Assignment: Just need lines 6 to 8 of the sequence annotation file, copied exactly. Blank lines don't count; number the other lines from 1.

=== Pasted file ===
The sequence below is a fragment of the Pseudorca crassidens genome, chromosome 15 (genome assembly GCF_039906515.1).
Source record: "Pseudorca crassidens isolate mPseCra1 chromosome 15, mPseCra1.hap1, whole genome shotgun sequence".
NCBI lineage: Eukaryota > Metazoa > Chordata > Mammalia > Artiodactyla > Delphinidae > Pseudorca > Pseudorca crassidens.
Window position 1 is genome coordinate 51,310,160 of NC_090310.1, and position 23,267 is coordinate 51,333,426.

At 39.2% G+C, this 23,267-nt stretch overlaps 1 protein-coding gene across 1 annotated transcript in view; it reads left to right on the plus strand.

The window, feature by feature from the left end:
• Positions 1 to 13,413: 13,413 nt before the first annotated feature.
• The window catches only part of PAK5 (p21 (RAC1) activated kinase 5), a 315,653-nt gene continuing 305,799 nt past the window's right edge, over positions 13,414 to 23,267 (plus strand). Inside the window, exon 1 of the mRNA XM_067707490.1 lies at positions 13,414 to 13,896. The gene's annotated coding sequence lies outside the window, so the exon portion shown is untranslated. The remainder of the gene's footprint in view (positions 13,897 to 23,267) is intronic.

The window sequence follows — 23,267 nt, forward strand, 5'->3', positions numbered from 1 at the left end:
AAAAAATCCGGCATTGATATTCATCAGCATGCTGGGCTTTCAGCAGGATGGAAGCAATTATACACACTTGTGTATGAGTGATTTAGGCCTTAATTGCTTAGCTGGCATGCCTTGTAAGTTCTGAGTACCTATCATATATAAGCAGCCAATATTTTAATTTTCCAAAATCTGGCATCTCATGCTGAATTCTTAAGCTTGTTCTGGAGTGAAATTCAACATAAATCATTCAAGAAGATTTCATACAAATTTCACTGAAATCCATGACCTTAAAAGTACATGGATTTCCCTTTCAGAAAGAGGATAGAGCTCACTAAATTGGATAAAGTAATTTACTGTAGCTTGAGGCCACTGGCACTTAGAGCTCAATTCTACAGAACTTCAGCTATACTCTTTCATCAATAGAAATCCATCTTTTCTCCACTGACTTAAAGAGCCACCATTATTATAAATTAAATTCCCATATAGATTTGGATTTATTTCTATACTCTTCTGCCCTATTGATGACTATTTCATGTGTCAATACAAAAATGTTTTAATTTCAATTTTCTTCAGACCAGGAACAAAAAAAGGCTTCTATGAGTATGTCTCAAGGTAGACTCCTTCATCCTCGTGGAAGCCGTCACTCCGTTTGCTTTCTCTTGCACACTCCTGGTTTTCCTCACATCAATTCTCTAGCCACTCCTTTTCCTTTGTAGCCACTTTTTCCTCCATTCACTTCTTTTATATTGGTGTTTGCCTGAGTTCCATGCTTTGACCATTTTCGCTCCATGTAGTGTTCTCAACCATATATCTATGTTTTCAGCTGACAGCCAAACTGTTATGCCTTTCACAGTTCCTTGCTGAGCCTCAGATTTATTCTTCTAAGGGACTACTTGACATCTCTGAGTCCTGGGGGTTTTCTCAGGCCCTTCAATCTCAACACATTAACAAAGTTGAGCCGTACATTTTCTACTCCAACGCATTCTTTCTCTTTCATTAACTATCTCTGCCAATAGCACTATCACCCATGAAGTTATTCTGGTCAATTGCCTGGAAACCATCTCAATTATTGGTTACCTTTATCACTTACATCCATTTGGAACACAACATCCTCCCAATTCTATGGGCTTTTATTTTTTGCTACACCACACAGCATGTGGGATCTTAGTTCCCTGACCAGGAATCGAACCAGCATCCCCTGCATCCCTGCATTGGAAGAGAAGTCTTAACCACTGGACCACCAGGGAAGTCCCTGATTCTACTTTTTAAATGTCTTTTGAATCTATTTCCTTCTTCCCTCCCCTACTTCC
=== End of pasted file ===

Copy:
The window, feature by feature from the left end:
• Positions 1 to 13,413: 13,413 nt before the first annotated feature.
• The window catches only part of PAK5 (p21 (RAC1) activated kinase 5), a 315,653-nt gene continuing 305,799 nt past the window's right edge, over positions 13,414 to 23,267 (plus strand). Inside the window, exon 1 of the mRNA XM_067707490.1 lies at positions 13,414 to 13,896. The gene's annotated coding sequence lies outside the window, so the exon portion shown is untranslated. The remainder of the gene's footprint in view (positions 13,897 to 23,267) is intronic.